LeBron James is a Cleveland Cavalier.
7/11 12:20 pm Sports Illustrated reports LeBron James is returning to Cleveland.
The World waited with baited breath as to where the basketball phenom would play next. James penned an essay as told to writer Lee Jenkins in Sports Illustrated that discussed his undying love for Northeast Ohio. “Before anyone ever cared where I would play basketball, I was a kid from Northeast Ohio,” said James.
Drafted with the first pick in the 2003 NBA Draft by the Cleveland Cavaliers, James shed light on his decision to rejoin his former team:
“It’s where I walked. It’s where I ran. It’s where I cried. It’s where I bled. It holds a special place in my heart. People there have seen me grow up. I sometimes feel like I’m their son. Their passion can be overwhelming. But it drives me. I want to give them hope when I can. I want to inspire them when I can. My relationship with Northeast Ohio is bigger than basketball. I didn’t realize that four years ago. I do now.”
Four years ago, LeBron James uttered 14 dreaded words that broke the hearts of fans in Cleveland: “I’m going to take my talents to South Beach and join the Miami Heat.”
Cleveland has not been the same since James’ departure. A city that had not won a championship in major professional sports since the Cleveland Browns won an NFL Championship in 1964, James was the city’s hope. Those hopes vanished when James bolted for Miami and formed a super team with fellow 2003 draftees, Chris Bosh and Dwyane Wade. Led by Head Coach Erik Spoelstra, the Heat made four NBA Finals appearances—winning two NBA Finals.
Cavaliers team owner, Dan Gilbert, vented his own frustration writing a scathing letter where he scolded James by calling him a “Self-proclaimed King.” He even compared James to Benedict Arnold and assured Cavalier fans that Cleveland would win a championship before James would. A group of former fans even burned James’ jersey in effigy after his announcement.
Time does heal old wounds and Mother Nature takes its course too. The Miami Heat, are not the team that they once were when James showboated and vowed to bring eight championships to South Beach.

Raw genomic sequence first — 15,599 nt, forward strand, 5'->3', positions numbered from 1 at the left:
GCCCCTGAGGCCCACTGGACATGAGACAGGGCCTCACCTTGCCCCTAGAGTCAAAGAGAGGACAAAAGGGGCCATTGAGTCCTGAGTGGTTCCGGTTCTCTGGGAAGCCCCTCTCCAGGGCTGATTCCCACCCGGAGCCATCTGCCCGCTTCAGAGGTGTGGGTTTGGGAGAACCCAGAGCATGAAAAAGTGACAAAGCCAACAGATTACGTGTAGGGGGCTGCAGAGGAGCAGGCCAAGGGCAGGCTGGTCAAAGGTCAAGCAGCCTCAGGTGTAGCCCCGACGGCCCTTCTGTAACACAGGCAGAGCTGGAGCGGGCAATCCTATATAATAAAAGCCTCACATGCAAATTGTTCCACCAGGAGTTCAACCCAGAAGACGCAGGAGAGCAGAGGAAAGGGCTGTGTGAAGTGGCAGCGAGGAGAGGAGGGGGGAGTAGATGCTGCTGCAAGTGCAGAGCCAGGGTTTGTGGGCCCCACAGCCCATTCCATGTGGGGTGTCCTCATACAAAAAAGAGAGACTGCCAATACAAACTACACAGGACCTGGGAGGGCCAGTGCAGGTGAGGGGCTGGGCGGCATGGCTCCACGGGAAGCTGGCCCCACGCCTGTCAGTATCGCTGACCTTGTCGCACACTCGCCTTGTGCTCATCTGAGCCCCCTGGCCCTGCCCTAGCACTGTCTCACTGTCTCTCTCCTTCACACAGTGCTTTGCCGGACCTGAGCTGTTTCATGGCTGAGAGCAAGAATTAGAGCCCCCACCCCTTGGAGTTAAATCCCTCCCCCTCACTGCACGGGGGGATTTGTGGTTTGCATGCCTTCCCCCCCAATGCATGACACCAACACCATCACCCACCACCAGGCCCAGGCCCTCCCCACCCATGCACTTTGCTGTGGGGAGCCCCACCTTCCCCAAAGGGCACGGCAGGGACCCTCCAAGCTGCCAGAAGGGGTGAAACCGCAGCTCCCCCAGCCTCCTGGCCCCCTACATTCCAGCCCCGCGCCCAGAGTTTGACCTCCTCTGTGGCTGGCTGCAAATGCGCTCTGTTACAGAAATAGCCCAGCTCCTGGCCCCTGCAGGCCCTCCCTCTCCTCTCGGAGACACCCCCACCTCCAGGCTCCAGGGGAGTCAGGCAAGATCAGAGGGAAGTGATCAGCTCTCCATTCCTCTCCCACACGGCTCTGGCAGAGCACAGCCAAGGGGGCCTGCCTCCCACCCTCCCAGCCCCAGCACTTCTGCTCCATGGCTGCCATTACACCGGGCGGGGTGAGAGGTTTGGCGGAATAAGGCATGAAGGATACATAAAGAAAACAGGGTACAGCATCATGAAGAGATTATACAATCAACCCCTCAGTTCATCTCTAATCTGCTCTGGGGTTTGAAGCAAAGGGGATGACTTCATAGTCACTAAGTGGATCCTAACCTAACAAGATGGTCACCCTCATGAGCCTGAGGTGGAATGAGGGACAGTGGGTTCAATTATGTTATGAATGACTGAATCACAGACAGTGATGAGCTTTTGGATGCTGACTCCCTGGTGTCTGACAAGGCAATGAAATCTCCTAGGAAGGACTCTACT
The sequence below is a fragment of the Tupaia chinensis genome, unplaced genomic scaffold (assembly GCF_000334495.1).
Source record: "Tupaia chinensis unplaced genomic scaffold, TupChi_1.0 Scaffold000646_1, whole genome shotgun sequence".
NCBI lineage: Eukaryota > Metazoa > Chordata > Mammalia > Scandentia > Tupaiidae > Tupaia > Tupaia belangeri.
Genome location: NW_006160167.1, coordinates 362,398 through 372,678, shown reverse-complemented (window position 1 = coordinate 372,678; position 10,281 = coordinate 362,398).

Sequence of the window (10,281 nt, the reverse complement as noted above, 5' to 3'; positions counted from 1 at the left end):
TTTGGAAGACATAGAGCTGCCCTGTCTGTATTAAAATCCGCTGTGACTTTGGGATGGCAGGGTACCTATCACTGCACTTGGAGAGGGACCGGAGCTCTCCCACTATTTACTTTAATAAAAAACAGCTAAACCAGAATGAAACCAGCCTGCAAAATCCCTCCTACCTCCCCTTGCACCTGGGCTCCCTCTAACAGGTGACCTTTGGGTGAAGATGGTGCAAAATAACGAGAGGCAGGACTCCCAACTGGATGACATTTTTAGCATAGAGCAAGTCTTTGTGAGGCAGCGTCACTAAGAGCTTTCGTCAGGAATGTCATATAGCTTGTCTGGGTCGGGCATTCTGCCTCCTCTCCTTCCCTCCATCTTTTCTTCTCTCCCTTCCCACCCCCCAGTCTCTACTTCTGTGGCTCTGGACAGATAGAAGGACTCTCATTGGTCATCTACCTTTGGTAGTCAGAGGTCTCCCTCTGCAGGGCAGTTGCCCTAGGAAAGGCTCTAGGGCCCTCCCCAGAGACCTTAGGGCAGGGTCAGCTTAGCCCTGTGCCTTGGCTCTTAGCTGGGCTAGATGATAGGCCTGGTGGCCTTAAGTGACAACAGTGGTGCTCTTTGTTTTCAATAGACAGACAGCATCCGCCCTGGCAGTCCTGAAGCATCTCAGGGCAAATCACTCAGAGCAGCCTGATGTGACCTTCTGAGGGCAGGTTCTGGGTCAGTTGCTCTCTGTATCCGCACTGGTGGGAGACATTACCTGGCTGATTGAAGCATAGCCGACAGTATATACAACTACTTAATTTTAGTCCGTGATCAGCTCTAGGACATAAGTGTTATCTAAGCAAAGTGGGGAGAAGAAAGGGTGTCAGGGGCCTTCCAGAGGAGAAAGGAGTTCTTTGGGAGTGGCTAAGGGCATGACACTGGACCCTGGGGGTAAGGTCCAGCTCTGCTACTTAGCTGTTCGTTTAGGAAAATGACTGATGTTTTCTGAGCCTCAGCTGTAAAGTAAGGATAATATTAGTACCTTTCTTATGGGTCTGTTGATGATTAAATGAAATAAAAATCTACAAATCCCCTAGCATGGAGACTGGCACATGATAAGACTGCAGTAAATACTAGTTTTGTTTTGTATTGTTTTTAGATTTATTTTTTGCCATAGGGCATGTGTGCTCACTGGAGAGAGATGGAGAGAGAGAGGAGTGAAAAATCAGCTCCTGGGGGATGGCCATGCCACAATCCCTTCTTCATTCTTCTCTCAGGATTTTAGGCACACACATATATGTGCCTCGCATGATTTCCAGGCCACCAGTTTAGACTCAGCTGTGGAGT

The Heat lost to the San Antonio Spurs in this year’s NBA Finals and many questioned the durability of the team. James was the most consistent on the Heat and Chris Bosh was effective. But Dwyane Wade sat out for much of the Heat’s back-to-back games during the 2013-14 season.
Meanwhile in Cleveland, the Cavaliers have been building through the NBA Draft and via free agency the last four years. The Cavs drafted Kyrie Irving out of Duke in the 2011 NBA Draft. Last week, Irving signed a five year, $95 million contract extension with the Cavs. Cleveland also drafted Dion Waiters out of Syracuse, Tristan Thompson out of Texas, Anthony Bennett from UNLV and Andrew Wiggins out of Kansas. All of this while continuing to monitor salary cap space.
Despite LeBron leaving Cleveland four years ago, the Cavs wanted him back. Cleveland punctuated their commitment to bring The King back on Wednesday, when they shipped Jarrett Jack to the Brooklyn Nets in a three-team-trade with the Boston Celtics. That trade cleared enough space in Cleveland’s salary cap for James to sign a maximum contract of over $20 million per season.
James signed a two-year, $42.1 million deal with the goal of re-signing with the Cavs before the 2016-17 season when the NBA’s new television deal is expected to create a large jump in value for the maximum contract.
James left Cleveland to bolt for Miami and now returns to the hometown team on his own terms. All in all, experts and lay fans speculated for years that James would one day return. A native of nearby Akron, Ohio, James understands the pain of the Greater Cleveland area not winning a championship. He now returns home with a realistic chance to win one with the Cavaliers.